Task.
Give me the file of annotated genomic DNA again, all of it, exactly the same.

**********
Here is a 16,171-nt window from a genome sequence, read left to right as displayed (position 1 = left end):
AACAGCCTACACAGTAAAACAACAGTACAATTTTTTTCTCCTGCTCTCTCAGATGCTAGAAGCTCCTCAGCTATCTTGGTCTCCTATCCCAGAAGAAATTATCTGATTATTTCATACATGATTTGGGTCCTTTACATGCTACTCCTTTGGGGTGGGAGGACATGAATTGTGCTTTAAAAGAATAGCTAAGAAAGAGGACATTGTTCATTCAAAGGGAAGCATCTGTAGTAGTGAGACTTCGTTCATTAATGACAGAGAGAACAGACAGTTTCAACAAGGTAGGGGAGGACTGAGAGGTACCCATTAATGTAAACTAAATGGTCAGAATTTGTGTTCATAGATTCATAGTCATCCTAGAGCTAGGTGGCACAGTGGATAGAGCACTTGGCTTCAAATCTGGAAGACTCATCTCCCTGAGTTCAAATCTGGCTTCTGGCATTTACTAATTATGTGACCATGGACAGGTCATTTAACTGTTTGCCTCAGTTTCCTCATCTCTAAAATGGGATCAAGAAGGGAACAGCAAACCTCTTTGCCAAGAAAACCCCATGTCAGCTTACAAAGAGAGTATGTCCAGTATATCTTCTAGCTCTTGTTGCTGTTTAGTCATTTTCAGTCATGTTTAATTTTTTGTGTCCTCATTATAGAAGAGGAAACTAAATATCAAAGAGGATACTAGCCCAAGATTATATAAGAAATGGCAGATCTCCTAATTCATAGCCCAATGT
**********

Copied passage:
Here is a 16,171-nt window from a genome sequence, read left to right as displayed (position 1 = left end):
AACAGCCTACACAGTAAAACAACAGTACAATTTTTTTCTCCTGCTCTCTCAGATGCTAGAAGCTCCTCAGCTATCTTGGTCTCCTATCCCAGAAGAAATTATCTGATTATTTCATACATGATTTGGGTCCTTTACATGCTACTCCTTTGGGGTGGGAGGACATGAATTGTGCTTTAAAAGAATAGCTAAGAAAGAGGACATTGTTCATTCAAAGGGAAGCATCTGTAGTAGTGAGACTTCGTTCATTAATGACAGAGAGAACAGACAGTTTCAACAAGGTAGGGGAGGACTGAGAGGTACCCATTAATGTAAACTAAATGGTCAGAATTTGTGTTCATAGATTCATAGTCATCCTAGAGCTAGGTGGCACAGTGGATAGAGCACTTGGCTTCAAATCTGGAAGACTCATCTCCCTGAGTTCAAATCTGGCTTCTGGCATTTACTAATTATGTGACCATGGACAGGTCATTTAACTGTTTGCCTCAGTTTCCTCATCTCTAAAATGGGATCAAGAAGGGAACAGCAAACCTCTTTGCCAAGAAAACCCCATGTCAGCTTACAAAGAGAGTATGTCCAGTATATCTTCTAGCTCTTGTTGCTGTTTAGTCATTTTCAGTCATGTTTAATTTTTTGTGTCCTCATTATAGAAGAGGAAACTAAATATCAAAGAGGATACTAGCCCAAGATTATATAAGAAATGGCAGATCTCCTAATTCATAGCCCAATGT